ACROS Fukuoka Prefectural International Hall Download PDF. Click an image to view larger version. Figures. Height: Architectural, 60 m / ft. Floors Above. Among Emilio Ambasz’ recent projects, ACROS Fukuoka – Prefectural International Hall is a most powerful synthesis of urban and park forms. Its north face. Fukuoka, Japan, was in need of a new government office building and the only available site was a large two-block park that also happened to be the last.
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Fukuoka, Japan Building Type: Single Source Internatinoal Size: The plan for Fukuoka fulfills both needs in one structure by creating an innovative agro-urban model. The south side of the Hall extends an existing park through its series of terraced gardens that climb the full height of the building. Along the edge of the park, the building steps up, floor-by-floor, in a stratification of low, landscaped terraces.
Each terrace floor contains an array of gardens for meditation, relaxation, and escape from the congestion of the city, while the top terrace becomes a grand belvedere, providing an incomparable view of the bay of Fukuoka and the surrounding mountains. Nihon Sekkei Landscape Architect: Nihon Sekkei Takenaka Corporation Engineer: Plantago Corporation System Manufacturer: The city-owned site was the last large undeveloped plot in central Fukuoka.
– Connecting The Planet and Living Architecture
The city chose to develop the site in joint venture with private enterprise and the plan was for a commercial developer to lease the land for sixty years and construct the building. At the same time, the competing developers sought to maximize income potential of the large land mass. Yet the architect was concerned about the effect of the development on adjacent meters by meters Tenjin Central Park, the only green open-space left in that part of the city.
The Google Aerial view below really puts the massive scale of the greening project into perspective:. Below is the more formal, glass-fronted street-facing facade directed at the financial district area:.
Emilio Ambasz, a highly accoladed early pioneer in the field of green architecture, achieved this prefecutral planting vegetation on the internatjonal the stepped planes, in effect mitigating the negative effect of the building footprint completely.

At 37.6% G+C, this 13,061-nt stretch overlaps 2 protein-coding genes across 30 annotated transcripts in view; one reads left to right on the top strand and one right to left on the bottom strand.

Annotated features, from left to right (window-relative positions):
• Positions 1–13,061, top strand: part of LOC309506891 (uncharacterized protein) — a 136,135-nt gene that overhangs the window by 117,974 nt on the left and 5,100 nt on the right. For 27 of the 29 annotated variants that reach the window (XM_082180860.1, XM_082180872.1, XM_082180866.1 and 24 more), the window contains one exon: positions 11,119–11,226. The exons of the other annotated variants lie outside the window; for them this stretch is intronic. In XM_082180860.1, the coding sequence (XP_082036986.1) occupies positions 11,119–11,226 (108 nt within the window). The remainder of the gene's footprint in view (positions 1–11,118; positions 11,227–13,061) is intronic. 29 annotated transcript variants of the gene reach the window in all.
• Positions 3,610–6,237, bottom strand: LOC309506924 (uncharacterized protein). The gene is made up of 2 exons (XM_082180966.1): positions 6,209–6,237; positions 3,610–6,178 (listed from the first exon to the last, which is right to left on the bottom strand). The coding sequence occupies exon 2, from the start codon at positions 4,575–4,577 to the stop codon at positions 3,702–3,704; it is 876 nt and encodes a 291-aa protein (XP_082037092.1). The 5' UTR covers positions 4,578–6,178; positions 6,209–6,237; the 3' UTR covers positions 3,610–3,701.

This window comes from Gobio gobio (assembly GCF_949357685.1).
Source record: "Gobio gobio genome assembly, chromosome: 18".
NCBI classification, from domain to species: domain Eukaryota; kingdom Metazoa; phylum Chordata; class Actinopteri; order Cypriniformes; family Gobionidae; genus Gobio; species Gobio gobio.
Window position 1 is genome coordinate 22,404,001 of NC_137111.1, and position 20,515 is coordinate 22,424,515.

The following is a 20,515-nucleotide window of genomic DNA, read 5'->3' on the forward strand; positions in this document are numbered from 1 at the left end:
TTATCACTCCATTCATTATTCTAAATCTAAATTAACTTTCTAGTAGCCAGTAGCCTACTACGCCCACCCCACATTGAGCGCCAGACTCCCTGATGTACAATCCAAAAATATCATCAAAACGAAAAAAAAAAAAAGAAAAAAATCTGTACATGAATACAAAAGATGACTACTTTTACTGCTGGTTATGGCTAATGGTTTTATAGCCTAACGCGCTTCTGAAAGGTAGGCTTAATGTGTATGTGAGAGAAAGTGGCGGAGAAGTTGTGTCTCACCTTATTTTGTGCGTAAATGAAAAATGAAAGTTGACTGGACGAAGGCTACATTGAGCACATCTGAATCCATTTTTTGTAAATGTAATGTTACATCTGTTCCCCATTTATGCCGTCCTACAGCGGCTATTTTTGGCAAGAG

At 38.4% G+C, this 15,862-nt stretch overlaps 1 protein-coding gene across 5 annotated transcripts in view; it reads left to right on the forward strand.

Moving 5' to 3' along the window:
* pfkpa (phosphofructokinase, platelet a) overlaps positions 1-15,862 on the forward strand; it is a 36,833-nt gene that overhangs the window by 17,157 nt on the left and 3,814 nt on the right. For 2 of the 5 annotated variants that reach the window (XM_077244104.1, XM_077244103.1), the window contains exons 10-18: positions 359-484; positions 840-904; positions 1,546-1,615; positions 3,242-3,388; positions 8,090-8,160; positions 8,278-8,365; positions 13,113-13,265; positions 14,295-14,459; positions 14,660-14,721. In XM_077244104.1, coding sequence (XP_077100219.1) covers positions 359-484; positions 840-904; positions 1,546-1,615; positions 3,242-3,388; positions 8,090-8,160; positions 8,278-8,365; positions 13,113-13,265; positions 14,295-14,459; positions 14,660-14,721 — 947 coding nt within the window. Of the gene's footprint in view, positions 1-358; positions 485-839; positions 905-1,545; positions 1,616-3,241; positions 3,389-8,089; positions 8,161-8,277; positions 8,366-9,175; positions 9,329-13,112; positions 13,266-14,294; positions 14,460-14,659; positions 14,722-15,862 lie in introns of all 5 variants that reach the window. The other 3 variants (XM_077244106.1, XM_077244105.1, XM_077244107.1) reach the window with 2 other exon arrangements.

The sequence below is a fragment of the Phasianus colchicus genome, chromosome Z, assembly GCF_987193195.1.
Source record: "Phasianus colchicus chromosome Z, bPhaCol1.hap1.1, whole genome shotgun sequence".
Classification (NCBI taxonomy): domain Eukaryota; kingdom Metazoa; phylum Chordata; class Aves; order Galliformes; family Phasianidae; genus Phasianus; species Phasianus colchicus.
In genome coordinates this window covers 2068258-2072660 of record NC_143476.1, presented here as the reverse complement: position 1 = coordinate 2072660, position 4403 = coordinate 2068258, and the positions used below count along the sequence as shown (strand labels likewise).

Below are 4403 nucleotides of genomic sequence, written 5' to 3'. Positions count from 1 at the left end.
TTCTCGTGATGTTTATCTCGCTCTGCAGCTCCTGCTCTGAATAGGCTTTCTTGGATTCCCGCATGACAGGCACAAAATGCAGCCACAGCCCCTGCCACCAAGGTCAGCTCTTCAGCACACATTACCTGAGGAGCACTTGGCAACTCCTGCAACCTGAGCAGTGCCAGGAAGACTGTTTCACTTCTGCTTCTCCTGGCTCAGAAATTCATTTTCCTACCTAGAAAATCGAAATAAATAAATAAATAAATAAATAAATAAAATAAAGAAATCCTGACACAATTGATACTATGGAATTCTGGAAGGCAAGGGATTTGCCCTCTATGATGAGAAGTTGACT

I had the pleasure of meeting the indomitable and sarcastically witty Emilio in Singapore last November, and in his keynote address at the Skyrise Greenery Conference he explained that he has never set out to design a greenwall on a structure — they are all simply greenroofs, planted horizontally with cascading vegetation covering the vertical surfaces.
As you can imagine, its monumental knternational beauty is just one of its many beneficial features. In Septemberthe Takenaka Corporation, Kyushu University, and Nippon Institute of Technology jointly carried out a thermal environment measurement survey, proving that rooftop gardens are effective in alleviating the urban heat island phenomenon:. The study found the following: That may have been an early sentiment, but for those of us in the sustainable design field, the ACROS has always been a stunning example of sensitive site planning and integration of nature into the built environment, and remains an iconic building of green, blending and blurring the distinction of vertical and horizontal planes.
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The Google Aerial view below really puts the massive scale of the greening project into perspective: Below is the more formal, glass-fronted street-facing facade directed at the financial district area: In Septemberthe Fukhoka Corporation, Kyushu University, and Nippon Institute of Technology jointly carried out a thermal environment measurement survey, proving that rooftop gardens are effective in alleviating the urban heat island phenomenon: Yet sometimes the news of obvious charms is prefecturla coming to the rest of the world: Love the Earth, Plant a Roof!